Friday, November 02, 2007


I have found many former TMers continue to be influenced by beliefs and mores of the Transcendental Meditation Org — even years after they have left the group. This is certainly true for me, even though I underwent exit counseling in 1995. Whether it's fear of "unstressers," fear that I will age more quickly if I don't meditate, or the belief that enlightenment brings human perfection, I have stumbled on dozens of concepts and behaviors strewn throughout my consciousness like "alien artifacts" from my decades in the TM org.

Today, as a psychotherapist, I have found cognitive therapy useful to help my clients discover and rid themselves of unwanted, unproductive beliefs. The theory behind CT is how we think about ourselves, our world, and our future affects our feelings and actions. The method consists of capturing uncomfortable feelings, examining the thoughts we had just before the onset of the feelings, and consciously undertaking "cognitive restructuring" — replacing the dysfunctional belief or thought with a balanced, rational understanding. People are taught a formal process of journaling, known as "thought records," that makes cognitive restructuring a habit fairly quickly — usually in 12 to 20 sessions.

In the 1960s Aaron T. Beck developed cognitive therapy — one of the most thoroughly researched forms of psychotherapy to date. Cognitive therapy has been found to be effective for many problems including depression, anxiety, panic, substance abuse, and personality disorders. Researchers today are studying its value for treating schizophrenia, bipolar disorder, inpatient depression, chronic pain, post-traumatic stress, obsessive-compulsive disorder, and relationship problems, among others.

A key concept of CT is "cognitive distortion." These are "fairy tale" ways of thinking that contain some logic, but they are not rational ways of looking at the world. They distort our understanding of the world — and cause us pain.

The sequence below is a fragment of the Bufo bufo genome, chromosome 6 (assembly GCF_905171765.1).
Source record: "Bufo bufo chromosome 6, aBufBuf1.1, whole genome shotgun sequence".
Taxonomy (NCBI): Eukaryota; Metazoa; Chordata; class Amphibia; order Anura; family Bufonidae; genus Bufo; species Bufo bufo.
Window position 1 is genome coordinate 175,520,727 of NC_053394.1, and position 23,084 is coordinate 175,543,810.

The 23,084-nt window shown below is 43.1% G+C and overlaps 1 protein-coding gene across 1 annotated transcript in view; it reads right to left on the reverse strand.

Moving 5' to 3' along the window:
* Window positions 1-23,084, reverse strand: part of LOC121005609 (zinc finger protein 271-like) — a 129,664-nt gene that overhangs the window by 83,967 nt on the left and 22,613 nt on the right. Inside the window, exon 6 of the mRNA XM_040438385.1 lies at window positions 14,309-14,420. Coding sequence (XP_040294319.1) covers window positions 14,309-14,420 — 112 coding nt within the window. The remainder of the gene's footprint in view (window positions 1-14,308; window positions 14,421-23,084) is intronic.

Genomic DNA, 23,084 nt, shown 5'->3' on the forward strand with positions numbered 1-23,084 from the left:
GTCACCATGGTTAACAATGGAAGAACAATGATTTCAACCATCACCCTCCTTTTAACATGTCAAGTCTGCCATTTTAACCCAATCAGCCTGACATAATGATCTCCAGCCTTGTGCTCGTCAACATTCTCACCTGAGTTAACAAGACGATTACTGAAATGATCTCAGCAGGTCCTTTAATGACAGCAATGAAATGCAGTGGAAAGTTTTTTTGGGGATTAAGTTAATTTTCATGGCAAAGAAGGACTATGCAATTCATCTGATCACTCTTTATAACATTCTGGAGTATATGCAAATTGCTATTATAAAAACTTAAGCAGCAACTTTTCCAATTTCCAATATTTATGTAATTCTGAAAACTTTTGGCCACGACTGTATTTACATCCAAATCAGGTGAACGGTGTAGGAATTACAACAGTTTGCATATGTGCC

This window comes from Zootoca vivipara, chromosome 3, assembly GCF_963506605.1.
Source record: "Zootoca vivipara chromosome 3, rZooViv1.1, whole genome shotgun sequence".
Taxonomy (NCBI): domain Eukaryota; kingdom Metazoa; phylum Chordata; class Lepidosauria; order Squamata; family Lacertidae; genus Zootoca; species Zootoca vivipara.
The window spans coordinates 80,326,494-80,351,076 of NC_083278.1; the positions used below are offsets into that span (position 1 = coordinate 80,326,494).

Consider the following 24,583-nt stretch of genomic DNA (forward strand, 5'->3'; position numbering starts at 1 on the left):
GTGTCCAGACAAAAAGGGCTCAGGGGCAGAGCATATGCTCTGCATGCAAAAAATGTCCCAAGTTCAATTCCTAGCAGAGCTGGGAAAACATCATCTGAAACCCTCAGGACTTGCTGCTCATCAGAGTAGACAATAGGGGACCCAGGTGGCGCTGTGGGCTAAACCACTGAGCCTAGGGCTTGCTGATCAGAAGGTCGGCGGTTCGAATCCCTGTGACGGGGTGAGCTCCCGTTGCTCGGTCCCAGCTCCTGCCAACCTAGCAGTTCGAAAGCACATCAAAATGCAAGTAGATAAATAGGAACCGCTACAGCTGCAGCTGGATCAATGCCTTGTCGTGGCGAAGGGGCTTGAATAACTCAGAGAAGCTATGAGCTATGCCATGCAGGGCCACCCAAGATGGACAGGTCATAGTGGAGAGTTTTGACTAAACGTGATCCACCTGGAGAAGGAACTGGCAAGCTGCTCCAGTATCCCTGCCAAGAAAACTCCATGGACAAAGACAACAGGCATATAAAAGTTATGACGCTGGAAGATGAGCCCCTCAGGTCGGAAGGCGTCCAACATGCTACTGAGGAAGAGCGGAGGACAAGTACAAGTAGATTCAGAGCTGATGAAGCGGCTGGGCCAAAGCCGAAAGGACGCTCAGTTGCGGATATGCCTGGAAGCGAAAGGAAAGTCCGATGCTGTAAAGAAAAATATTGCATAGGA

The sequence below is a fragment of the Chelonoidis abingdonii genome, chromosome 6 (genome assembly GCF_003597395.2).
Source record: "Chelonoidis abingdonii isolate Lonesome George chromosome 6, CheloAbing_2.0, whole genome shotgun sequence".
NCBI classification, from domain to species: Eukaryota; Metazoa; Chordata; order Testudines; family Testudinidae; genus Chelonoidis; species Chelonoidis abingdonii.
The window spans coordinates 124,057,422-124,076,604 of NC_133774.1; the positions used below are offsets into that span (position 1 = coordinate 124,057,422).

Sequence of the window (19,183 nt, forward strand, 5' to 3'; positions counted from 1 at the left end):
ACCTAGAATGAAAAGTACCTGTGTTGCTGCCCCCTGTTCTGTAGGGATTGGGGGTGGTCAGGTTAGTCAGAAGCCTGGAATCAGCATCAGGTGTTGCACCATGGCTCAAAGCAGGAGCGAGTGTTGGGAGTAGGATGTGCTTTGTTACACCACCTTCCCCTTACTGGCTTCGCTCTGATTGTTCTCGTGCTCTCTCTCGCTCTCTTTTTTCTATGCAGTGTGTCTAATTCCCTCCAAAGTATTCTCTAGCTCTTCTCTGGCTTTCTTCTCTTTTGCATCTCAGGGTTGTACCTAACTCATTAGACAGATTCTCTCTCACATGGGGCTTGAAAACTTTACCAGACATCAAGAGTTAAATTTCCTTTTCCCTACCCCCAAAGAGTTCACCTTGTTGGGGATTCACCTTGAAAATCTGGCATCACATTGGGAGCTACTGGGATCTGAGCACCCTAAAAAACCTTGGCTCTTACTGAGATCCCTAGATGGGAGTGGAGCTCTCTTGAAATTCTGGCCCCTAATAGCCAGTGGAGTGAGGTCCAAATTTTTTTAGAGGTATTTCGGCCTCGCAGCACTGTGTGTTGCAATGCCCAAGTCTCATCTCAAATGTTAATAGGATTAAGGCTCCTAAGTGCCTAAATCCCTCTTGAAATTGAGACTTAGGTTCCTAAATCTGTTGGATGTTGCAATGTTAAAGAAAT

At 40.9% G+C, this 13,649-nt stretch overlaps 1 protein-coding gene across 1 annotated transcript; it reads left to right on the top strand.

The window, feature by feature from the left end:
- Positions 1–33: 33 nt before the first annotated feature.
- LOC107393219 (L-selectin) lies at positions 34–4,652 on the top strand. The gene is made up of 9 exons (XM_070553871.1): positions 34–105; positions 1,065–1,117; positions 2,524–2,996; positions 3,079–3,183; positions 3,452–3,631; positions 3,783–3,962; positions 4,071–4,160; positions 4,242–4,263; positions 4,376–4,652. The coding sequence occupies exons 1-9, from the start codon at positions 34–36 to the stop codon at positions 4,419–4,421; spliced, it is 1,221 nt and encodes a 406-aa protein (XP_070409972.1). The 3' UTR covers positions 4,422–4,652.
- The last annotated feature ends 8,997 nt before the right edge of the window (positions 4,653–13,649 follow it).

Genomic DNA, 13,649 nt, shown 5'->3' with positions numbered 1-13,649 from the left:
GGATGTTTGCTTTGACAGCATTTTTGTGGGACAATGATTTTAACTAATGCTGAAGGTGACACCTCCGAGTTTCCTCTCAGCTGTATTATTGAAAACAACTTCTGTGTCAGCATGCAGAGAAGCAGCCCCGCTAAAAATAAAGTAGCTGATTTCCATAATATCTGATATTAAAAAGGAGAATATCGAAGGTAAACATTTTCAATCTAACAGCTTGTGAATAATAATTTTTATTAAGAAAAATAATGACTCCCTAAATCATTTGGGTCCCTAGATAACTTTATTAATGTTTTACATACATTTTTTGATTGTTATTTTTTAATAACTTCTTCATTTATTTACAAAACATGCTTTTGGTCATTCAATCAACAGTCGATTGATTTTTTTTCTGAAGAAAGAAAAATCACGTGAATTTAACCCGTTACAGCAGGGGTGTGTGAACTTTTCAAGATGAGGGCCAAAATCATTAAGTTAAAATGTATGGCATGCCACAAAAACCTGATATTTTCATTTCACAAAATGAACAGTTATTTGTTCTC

Below are ten common distortions, explained in Beck's words, with examples I've added paraphrased from TMers I have counseled. (You can read examples more useful for the general population here.) You can rate yourself by giving yourself a point for each distortion that you use, with one being low and ten being high. Then you might ask yourself if you can stop using the distortions and think in a different way.
  1. ALL-OR-NOTHING THINKING: You see things in black-and-white categories. If your, or someone else's, performance falls short of perfect, you see yourself or others as total failures. Examples: I worked with one TMer who saw any concept different than the Maharishi's "perfect teaching" as wrong, or at least less than perfect. He explained he left the religion he was brought up in because "they believe life is suffering." Another example: Many former TMers go through a period after they leave the group where they now believe everything the Maharishi teaches is "bad," where once they believed everything was "good."

  2. OVERGENERALIZATION: You see a single negative event as a never-ending pattern of defeat. Phrases like "You always..." or "You never..." exemplify overgeneralization. Example: One former TMer told me that nothing had gone right for her since she ceased meditating. "I just know that all my bad karma is coming home to roost."

  3. MENTAL FILTER: You pick out a single negative detail and obsess on it so that your vision of all reality becomes darkened, like the drop of ink that discolors an entire glass of water. Example: A former TM governor who had left the group 6 years previously told me, "I just can't get used to working with nonmeditators. They're just not refined. I mean some of them smoke! How can you work with people so stressed out?"

  4. DISQUALIFYING THE POSITIVE: You reject positive experiences by insisting they "don't count" for some reason or other. In this way you can maintain a negative belief that is contradicted by your everyday experiences. Often this manifests as making excuses or minimizing when somebody pays you a compliment. Example: A very successful businessman once told me that he couldn't take pleasure in his accomplishments. "I feel like my success is due to my time in the Movement. I can't shake the feeling that if I hadn't put worked full-time for the Movement, I just wouldn't be successful today."